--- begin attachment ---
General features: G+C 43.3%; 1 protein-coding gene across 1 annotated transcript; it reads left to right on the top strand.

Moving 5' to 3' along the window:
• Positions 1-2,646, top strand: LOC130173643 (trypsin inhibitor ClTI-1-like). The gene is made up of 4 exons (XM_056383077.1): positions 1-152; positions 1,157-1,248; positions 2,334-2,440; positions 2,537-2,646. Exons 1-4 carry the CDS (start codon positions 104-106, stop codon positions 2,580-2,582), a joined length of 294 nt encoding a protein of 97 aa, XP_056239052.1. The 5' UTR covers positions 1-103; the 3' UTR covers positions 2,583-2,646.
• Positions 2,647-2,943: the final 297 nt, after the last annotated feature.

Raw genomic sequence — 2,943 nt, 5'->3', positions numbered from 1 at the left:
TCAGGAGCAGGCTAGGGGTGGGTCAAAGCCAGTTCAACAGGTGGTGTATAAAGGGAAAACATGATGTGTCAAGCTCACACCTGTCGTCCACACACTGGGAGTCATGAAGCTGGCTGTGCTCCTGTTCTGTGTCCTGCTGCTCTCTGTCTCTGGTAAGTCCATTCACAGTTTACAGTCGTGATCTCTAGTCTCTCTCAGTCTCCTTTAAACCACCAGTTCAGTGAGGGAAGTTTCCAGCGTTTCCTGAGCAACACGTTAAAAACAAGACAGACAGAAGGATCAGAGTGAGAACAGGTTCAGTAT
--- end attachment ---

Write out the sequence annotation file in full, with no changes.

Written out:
General features: G+C 43.3%; 1 protein-coding gene across 1 annotated transcript; it reads left to right on the top strand.

Moving 5' to 3' along the window:
• Positions 1-2,646, top strand: LOC130173643 (trypsin inhibitor ClTI-1-like). The gene is made up of 4 exons (XM_056383077.1): positions 1-152; positions 1,157-1,248; positions 2,334-2,440; positions 2,537-2,646. Exons 1-4 carry the CDS (start codon positions 104-106, stop codon positions 2,580-2,582), a joined length of 294 nt encoding a protein of 97 aa, XP_056239052.1. The 5' UTR covers positions 1-103; the 3' UTR covers positions 2,583-2,646.
• Positions 2,647-2,943: the final 297 nt, after the last annotated feature.

Raw genomic sequence — 2,943 nt, 5'->3', positions numbered from 1 at the left:
TCAGGAGCAGGCTAGGGGTGGGTCAAAGCCAGTTCAACAGGTGGTGTATAAAGGGAAAACATGATGTGTCAAGCTCACACCTGTCGTCCACACACTGGGAGTCATGAAGCTGGCTGTGCTCCTGTTCTGTGTCCTGCTGCTCTCTGTCTCTGGTAAGTCCATTCACAGTTTACAGTCGTGATCTCTAGTCTCTCTCAGTCTCCTTTAAACCACCAGTTCAGTGAGGGAAGTTTCCAGCGTTTCCTGAGCAACACGTTAAAAACAAGACAGACAGAAGGATCAGAGTGAGAACAGGTTCAGTAT